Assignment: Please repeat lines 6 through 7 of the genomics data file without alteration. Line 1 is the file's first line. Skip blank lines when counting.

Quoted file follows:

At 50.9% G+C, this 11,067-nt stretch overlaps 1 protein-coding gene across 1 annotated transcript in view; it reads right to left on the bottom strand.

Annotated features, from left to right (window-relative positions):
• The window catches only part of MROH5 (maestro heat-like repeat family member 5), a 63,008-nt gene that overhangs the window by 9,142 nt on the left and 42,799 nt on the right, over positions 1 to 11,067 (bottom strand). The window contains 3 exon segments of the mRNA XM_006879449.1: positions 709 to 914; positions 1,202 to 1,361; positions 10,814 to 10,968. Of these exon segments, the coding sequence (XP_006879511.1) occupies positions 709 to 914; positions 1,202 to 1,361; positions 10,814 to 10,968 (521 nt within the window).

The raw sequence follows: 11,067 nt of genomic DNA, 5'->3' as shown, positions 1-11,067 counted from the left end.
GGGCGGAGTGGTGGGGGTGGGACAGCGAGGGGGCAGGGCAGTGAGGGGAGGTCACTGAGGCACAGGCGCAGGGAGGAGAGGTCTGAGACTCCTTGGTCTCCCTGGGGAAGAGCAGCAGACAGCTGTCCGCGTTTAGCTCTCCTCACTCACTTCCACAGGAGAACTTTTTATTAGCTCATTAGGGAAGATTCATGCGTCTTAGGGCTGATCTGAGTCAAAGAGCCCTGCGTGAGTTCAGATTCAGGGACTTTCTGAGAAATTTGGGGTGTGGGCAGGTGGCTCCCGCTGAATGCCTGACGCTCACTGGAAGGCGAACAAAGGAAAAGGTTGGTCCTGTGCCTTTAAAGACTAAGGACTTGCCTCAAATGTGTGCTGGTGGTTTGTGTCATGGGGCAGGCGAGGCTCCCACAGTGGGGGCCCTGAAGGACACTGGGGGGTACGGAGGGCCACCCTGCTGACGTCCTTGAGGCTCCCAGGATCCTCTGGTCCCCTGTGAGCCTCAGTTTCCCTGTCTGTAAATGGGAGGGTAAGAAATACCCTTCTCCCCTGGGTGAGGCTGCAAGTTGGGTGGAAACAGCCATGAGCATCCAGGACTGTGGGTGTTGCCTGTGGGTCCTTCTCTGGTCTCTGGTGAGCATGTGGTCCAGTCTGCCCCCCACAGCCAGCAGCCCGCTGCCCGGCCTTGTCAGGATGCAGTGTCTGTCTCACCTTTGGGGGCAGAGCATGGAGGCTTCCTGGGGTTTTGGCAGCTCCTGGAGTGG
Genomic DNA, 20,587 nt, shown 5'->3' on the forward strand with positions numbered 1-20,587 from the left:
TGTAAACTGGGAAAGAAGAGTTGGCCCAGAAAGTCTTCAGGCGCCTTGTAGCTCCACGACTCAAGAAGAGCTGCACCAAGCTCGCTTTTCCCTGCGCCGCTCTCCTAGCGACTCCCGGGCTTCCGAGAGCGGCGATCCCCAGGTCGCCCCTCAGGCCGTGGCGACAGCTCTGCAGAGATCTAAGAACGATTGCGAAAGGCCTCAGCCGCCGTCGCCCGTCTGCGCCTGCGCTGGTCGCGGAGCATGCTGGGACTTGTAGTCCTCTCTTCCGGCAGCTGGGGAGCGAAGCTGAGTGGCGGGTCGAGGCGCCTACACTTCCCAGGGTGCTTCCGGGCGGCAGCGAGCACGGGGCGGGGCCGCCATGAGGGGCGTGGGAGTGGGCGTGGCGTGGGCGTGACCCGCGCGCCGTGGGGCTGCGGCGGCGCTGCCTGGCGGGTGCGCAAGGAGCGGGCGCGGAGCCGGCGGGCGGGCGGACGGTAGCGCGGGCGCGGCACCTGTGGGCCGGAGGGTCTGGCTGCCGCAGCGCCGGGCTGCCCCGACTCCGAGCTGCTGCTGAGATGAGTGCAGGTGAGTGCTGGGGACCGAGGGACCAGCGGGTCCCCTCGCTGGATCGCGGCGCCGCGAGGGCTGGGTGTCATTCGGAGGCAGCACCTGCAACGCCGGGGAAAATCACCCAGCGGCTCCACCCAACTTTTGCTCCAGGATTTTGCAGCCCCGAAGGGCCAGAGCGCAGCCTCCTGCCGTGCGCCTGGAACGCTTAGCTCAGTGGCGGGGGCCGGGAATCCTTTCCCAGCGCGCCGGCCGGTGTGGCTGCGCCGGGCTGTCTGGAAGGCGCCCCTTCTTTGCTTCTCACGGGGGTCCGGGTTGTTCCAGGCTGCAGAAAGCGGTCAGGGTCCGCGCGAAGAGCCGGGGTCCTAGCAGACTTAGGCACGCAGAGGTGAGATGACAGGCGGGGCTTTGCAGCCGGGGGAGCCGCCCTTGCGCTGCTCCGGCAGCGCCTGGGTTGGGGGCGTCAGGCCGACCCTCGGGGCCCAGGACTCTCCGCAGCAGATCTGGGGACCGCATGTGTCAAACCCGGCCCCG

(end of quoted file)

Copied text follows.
Genomic DNA, 20,587 nt, shown 5'->3' on the forward strand with positions numbered 1-20,587 from the left:
TGTAAACTGGGAAAGAAGAGTTGGCCCAGAAAGTCTTCAGGCGCCTTGTAGCTCCACGACTCAAGAAGAGCTGCACCAAGCTCGCTTTTCCCTGCGCCGCTCTCCTAGCGACTCCCGGGCTTCCGAGAGCGGCGATCCCCAGGTCGCCCCTCAGGCCGTGGCGACAGCTCTGCAGAGATCTAAGAACGATTGCGAAAGGCCTCAGCCGCCGTCGCCCGTCTGCGCCTGCGCTGGTCGCGGAGCATGCTGGGACTTGTAGTCCTCTCTTCCGGCAGCTGGGGAGCGAAGCTGAGTGGCGGGTCGAGGCGCCTACACTTCCCAGGGTGCTTCCGGGCGGCAGCGAGCACGGGGCGGGGCCGCCATGAGGGGCGTGGGAGTGGGCGTGGCGTGGGCGTGACCCGCGCGCCGTGGGGCTGCGGCGGCGCTGCCTGGCGGGTGCGCAAGGAGCGGGCGCGGAGCCGGCGGGCGGGCGGACGGTAGCGCGGGCGCGGCACCTGTGGGCCGGAGGGTCTGGCTGCCGCAGCGCCGGGCTGCCCCGACTCCGAGCTGCTGCTGAGATGAGTGCAGGTGAGTGCTGGGGACCGAGGGACCAGCGGGTCCCCTCGCTGGATCGCGGCGCCGCGAGGGCTGGGTGTCATTCGGAGGCAGCACCTGCAACGCCGGGGAAAATCACCCAGCGGCTCCACCCAACTTTTGCTCCAGGATTTTGCAGCCCCGAAGGGCCAGAGCGCAGCCTCCTGCCGTGCGCCTGGAACGCTTAGCTCAGTGGCGGGGGCCGGGAATCCTTTCCCAGCGCGCCGGCCGGTGTGGCTGCGCCGGGCTGTCTGGAAGGCGCCCCTTCTTTGCTTCTCACGGGGGTCCGGGTTGTTCCAGGCTGCAGAAAGCGGTCAGGGTCCGCGCGAAGAGCCGGGGTCCTAGCAGACTTAGGCACGCAGAGGTGAGATGACAGGCGGGGCTTTGCAGCCGGGGGAGCCGCCCTTGCGCTGCTCCGGCAGCGCCTGGGTTGGGGGCGTCAGGCCGACCCTCGGGGCCCAGGACTCTCCGCAGCAGATCTGGGGACCGCATGTGTCAAACCCGGCCCCG